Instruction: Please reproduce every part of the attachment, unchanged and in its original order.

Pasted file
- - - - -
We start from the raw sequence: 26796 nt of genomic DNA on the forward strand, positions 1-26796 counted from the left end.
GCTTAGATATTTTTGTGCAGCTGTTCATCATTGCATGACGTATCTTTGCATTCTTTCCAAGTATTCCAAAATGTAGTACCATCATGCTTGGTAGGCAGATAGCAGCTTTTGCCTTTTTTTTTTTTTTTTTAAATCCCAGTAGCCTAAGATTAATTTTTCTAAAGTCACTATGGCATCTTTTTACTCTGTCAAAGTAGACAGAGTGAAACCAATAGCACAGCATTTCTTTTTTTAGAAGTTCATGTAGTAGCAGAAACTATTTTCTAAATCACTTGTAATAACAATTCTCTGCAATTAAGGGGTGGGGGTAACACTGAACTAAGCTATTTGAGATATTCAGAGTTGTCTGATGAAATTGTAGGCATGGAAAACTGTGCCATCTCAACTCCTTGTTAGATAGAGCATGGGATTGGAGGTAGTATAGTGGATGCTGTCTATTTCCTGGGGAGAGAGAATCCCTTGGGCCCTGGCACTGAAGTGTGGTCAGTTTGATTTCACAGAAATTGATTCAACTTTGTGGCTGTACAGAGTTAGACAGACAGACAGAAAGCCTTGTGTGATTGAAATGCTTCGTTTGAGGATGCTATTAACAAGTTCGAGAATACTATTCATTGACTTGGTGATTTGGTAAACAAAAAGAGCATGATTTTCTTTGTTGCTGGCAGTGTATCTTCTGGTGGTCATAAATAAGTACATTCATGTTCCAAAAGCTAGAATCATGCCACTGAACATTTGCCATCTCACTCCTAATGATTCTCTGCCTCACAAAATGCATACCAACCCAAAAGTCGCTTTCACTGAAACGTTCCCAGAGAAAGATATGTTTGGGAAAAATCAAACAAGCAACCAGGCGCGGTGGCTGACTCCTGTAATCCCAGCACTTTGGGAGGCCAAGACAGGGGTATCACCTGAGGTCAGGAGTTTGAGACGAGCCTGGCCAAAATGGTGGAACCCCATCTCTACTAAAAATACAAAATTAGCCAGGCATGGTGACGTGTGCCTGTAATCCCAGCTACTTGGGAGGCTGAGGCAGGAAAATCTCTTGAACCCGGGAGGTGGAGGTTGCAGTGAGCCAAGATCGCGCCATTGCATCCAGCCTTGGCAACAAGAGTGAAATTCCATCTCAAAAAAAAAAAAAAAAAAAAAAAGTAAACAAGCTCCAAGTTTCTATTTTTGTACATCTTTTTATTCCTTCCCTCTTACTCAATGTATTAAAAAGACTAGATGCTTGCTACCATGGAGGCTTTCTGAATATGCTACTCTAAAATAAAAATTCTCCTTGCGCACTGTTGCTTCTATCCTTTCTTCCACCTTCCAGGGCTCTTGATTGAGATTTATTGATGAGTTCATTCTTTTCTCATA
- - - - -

We start from the raw sequence: 26796 nt of genomic DNA on the forward strand, positions 1-26796 counted from the left end.
GCTTAGATATTTTTGTGCAGCTGTTCATCATTGCATGACGTATCTTTGCATTCTTTCCAAGTATTCCAAAATGTAGTACCATCATGCTTGGTAGGCAGATAGCAGCTTTTGCCTTTTTTTTTTTTTTTTTAAATCCCAGTAGCCTAAGATTAATTTTTCTAAAGTCACTATGGCATCTTTTTACTCTGTCAAAGTAGACAGAGTGAAACCAATAGCACAGCATTTCTTTTTTTAGAAGTTCATGTAGTAGCAGAAACTATTTTCTAAATCACTTGTAATAACAATTCTCTGCAATTAAGGGGTGGGGGTAACACTGAACTAAGCTATTTGAGATATTCAGAGTTGTCTGATGAAATTGTAGGCATGGAAAACTGTGCCATCTCAACTCCTTGTTAGATAGAGCATGGGATTGGAGGTAGTATAGTGGATGCTGTCTATTTCCTGGGGAGAGAGAATCCCTTGGGCCCTGGCACTGAAGTGTGGTCAGTTTGATTTCACAGAAATTGATTCAACTTTGTGGCTGTACAGAGTTAGACAGACAGACAGAAAGCCTTGTGTGATTGAAATGCTTCGTTTGAGGATGCTATTAACAAGTTCGAGAATACTATTCATTGACTTGGTGATTTGGTAAACAAAAAGAGCATGATTTTCTTTGTTGCTGGCAGTGTATCTTCTGGTGGTCATAAATAAGTACATTCATGTTCCAAAAGCTAGAATCATGCCACTGAACATTTGCCATCTCACTCCTAATGATTCTCTGCCTCACAAAATGCATACCAACCCAAAAGTCGCTTTCACTGAAACGTTCCCAGAGAAAGATATGTTTGGGAAAAATCAAACAAGCAACCAGGCGCGGTGGCTGACTCCTGTAATCCCAGCACTTTGGGAGGCCAAGACAGGGGTATCACCTGAGGTCAGGAGTTTGAGACGAGCCTGGCCAAAATGGTGGAACCCCATCTCTACTAAAAATACAAAATTAGCCAGGCATGGTGACGTGTGCCTGTAATCCCAGCTACTTGGGAGGCTGAGGCAGGAAAATCTCTTGAACCCGGGAGGTGGAGGTTGCAGTGAGCCAAGATCGCGCCATTGCATCCAGCCTTGGCAACAAGAGTGAAATTCCATCTCAAAAAAAAAAAAAAAAAAAAAAAGTAAACAAGCTCCAAGTTTCTATTTTTGTACATCTTTTTATTCCTTCCCTCTTACTCAATGTATTAAAAAGACTAGATGCTTGCTACCATGGAGGCTTTCTGAATATGCTACTCTAAAATAAAAATTCTCCTTGCGCACTGTTGCTTCTATCCTTTCTTCCACCTTCCAGGGCTCTTGATTGAGATTTATTGATGAGTTCATTCTTTTCTCATA